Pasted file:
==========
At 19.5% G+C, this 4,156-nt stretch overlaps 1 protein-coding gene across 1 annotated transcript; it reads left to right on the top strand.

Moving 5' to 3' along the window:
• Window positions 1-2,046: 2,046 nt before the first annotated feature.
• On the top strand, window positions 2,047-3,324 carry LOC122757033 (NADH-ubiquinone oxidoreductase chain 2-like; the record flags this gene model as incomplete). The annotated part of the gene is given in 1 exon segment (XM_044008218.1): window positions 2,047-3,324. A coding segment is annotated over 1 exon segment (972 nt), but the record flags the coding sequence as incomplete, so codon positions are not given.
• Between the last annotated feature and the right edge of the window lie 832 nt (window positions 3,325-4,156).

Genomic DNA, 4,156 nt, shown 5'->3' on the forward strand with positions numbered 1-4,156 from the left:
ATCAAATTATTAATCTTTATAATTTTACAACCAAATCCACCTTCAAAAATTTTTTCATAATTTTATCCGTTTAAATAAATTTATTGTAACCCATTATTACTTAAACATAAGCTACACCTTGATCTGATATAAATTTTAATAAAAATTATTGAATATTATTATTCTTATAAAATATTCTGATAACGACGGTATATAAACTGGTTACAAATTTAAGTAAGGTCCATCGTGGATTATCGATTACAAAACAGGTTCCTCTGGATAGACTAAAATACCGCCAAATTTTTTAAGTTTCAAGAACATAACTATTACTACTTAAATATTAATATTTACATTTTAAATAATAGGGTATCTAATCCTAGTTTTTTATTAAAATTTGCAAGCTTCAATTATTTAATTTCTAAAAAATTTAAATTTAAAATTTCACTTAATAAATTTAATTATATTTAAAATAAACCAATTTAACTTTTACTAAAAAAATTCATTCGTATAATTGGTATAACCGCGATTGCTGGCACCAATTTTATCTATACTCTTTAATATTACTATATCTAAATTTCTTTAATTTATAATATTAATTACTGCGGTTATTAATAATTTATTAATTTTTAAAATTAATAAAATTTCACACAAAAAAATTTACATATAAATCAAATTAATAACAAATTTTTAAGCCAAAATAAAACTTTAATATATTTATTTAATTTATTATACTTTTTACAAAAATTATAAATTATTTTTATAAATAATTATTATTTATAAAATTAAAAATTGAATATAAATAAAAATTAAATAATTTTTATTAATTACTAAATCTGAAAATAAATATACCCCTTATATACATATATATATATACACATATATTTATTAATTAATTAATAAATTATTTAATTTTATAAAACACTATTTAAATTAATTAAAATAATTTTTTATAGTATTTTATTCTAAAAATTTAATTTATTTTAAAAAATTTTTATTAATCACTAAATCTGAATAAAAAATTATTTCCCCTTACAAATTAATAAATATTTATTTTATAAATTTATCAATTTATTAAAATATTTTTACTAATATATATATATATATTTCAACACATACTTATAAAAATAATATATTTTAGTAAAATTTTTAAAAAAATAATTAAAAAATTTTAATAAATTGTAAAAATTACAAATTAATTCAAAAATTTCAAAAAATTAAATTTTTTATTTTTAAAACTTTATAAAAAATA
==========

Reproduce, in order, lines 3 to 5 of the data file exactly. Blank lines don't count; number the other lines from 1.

• Window positions 1-2,046: 2,046 nt before the first annotated feature.
• On the top strand, window positions 2,047-3,324 carry LOC122757033 (NADH-ubiquinone oxidoreductase chain 2-like; the record flags this gene model as incomplete). The annotated part of the gene is given in 1 exon segment (XM_044008218.1): window positions 2,047-3,324. A coding segment is annotated over 1 exon segment (972 nt), but the record flags the coding sequence as incomplete, so codon positions are not given.
• Between the last annotated feature and the right edge of the window lie 832 nt (window positions 3,325-4,156).